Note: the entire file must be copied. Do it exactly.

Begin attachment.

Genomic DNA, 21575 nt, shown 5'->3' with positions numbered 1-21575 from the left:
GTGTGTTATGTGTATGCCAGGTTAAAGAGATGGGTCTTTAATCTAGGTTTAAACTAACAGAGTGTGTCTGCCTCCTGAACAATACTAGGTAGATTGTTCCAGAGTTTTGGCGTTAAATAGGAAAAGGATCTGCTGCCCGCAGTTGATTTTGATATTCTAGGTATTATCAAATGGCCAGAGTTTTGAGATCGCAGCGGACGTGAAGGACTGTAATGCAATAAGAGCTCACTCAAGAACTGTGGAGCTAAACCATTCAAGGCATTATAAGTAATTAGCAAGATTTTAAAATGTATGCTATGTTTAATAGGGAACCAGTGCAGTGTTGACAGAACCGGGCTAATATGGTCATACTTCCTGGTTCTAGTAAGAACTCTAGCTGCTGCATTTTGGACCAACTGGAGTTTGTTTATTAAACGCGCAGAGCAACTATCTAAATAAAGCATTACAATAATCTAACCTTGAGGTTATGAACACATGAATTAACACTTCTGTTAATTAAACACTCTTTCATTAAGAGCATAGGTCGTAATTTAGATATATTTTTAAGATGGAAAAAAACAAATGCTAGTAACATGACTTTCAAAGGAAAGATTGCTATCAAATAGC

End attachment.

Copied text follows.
Genomic DNA, 21575 nt, shown 5'->3' with positions numbered 1-21575 from the left:
GTGTGTTATGTGTATGCCAGGTTAAAGAGATGGGTCTTTAATCTAGGTTTAAACTAACAGAGTGTGTCTGCCTCCTGAACAATACTAGGTAGATTGTTCCAGAGTTTTGGCGTTAAATAGGAAAAGGATCTGCTGCCCGCAGTTGATTTTGATATTCTAGGTATTATCAAATGGCCAGAGTTTTGAGATCGCAGCGGACGTGAAGGACTGTAATGCAATAAGAGCTCACTCAAGAACTGTGGAGCTAAACCATTCAAGGCATTATAAGTAATTAGCAAGATTTTAAAATGTATGCTATGTTTAATAGGGAACCAGTGCAGTGTTGACAGAACCGGGCTAATATGGTCATACTTCCTGGTTCTAGTAAGAACTCTAGCTGCTGCATTTTGGACCAACTGGAGTTTGTTTATTAAACGCGCAGAGCAACTATCTAAATAAAGCATTACAATAATCTAACCTTGAGGTTATGAACACATGAATTAACACTTCTGTTAATTAAACACTCTTTCATTAAGAGCATAGGTCGTAATTTAGATATATTTTTAAGATGGAAAAAAACAAATGCTAGTAACATGACTTTCAAAGGAAAGATTGCTATCAAATAGC